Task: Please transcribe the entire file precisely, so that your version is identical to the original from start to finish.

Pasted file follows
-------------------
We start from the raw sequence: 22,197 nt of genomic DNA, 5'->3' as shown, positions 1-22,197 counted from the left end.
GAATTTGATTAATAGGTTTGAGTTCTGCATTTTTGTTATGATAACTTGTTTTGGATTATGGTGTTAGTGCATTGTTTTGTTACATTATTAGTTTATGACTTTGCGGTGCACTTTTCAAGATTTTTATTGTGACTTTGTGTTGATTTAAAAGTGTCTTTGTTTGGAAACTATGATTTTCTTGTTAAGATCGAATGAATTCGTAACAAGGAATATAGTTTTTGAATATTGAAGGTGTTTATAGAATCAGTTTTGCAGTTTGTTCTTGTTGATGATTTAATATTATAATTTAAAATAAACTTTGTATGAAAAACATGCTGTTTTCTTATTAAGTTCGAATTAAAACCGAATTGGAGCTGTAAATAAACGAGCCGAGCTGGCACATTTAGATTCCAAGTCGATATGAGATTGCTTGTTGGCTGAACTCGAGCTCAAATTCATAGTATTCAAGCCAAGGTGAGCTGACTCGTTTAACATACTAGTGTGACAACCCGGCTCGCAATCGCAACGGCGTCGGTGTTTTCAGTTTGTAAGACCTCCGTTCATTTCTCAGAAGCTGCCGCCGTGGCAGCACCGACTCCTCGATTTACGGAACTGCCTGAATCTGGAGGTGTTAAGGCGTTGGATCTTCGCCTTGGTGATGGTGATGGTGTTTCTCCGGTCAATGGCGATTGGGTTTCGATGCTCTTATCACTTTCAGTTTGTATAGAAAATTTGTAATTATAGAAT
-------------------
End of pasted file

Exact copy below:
We start from the raw sequence: 22,197 nt of genomic DNA, 5'->3' as shown, positions 1-22,197 counted from the left end.
GAATTTGATTAATAGGTTTGAGTTCTGCATTTTTGTTATGATAACTTGTTTTGGATTATGGTGTTAGTGCATTGTTTTGTTACATTATTAGTTTATGACTTTGCGGTGCACTTTTCAAGATTTTTATTGTGACTTTGTGTTGATTTAAAAGTGTCTTTGTTTGGAAACTATGATTTTCTTGTTAAGATCGAATGAATTCGTAACAAGGAATATAGTTTTTGAATATTGAAGGTGTTTATAGAATCAGTTTTGCAGTTTGTTCTTGTTGATGATTTAATATTATAATTTAAAATAAACTTTGTATGAAAAACATGCTGTTTTCTTATTAAGTTCGAATTAAAACCGAATTGGAGCTGTAAATAAACGAGCCGAGCTGGCACATTTAGATTCCAAGTCGATATGAGATTGCTTGTTGGCTGAACTCGAGCTCAAATTCATAGTATTCAAGCCAAGGTGAGCTGACTCGTTTAACATACTAGTGTGACAACCCGGCTCGCAATCGCAACGGCGTCGGTGTTTTCAGTTTGTAAGACCTCCGTTCATTTCTCAGAAGCTGCCGCCGTGGCAGCACCGACTCCTCGATTTACGGAACTGCCTGAATCTGGAGGTGTTAAGGCGTTGGATCTTCGCCTTGGTGATGGTGATGGTGTTTCTCCGGTCAATGGCGATTGGGTTTCGATGCTCTTATCACTTTCAGTTTGTATAGAAAATTTGTAATTATAGAAT